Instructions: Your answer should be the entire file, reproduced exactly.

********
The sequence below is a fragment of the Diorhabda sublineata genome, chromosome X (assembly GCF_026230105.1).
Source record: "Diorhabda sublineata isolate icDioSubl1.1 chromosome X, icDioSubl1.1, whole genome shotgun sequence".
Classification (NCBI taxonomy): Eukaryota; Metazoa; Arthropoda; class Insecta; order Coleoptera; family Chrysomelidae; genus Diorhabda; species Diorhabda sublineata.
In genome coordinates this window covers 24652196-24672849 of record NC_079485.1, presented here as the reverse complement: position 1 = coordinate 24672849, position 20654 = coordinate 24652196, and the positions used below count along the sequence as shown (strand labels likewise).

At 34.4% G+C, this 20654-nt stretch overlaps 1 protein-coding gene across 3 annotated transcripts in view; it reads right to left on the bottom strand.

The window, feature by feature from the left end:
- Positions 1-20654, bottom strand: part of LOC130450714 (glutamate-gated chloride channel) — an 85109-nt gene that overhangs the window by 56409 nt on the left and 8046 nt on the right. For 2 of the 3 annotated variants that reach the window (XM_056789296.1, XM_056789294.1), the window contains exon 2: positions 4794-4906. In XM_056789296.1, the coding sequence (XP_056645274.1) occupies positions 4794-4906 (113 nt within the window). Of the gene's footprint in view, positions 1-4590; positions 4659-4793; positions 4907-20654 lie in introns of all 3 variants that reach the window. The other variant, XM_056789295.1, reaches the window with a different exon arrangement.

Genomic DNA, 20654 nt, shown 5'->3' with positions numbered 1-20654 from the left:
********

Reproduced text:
The sequence below is a fragment of the Diorhabda sublineata genome, chromosome X (assembly GCF_026230105.1).
Source record: "Diorhabda sublineata isolate icDioSubl1.1 chromosome X, icDioSubl1.1, whole genome shotgun sequence".
Classification (NCBI taxonomy): Eukaryota; Metazoa; Arthropoda; class Insecta; order Coleoptera; family Chrysomelidae; genus Diorhabda; species Diorhabda sublineata.
In genome coordinates this window covers 24652196-24672849 of record NC_079485.1, presented here as the reverse complement: position 1 = coordinate 24672849, position 20654 = coordinate 24652196, and the positions used below count along the sequence as shown (strand labels likewise).

At 34.4% G+C, this 20654-nt stretch overlaps 1 protein-coding gene across 3 annotated transcripts in view; it reads right to left on the bottom strand.

The window, feature by feature from the left end:
- Positions 1-20654, bottom strand: part of LOC130450714 (glutamate-gated chloride channel) — an 85109-nt gene that overhangs the window by 56409 nt on the left and 8046 nt on the right. For 2 of the 3 annotated variants that reach the window (XM_056789296.1, XM_056789294.1), the window contains exon 2: positions 4794-4906. In XM_056789296.1, the coding sequence (XP_056645274.1) occupies positions 4794-4906 (113 nt within the window). Of the gene's footprint in view, positions 1-4590; positions 4659-4793; positions 4907-20654 lie in introns of all 3 variants that reach the window. The other variant, XM_056789295.1, reaches the window with a different exon arrangement.

Genomic DNA, 20654 nt, shown 5'->3' with positions numbered 1-20654 from the left: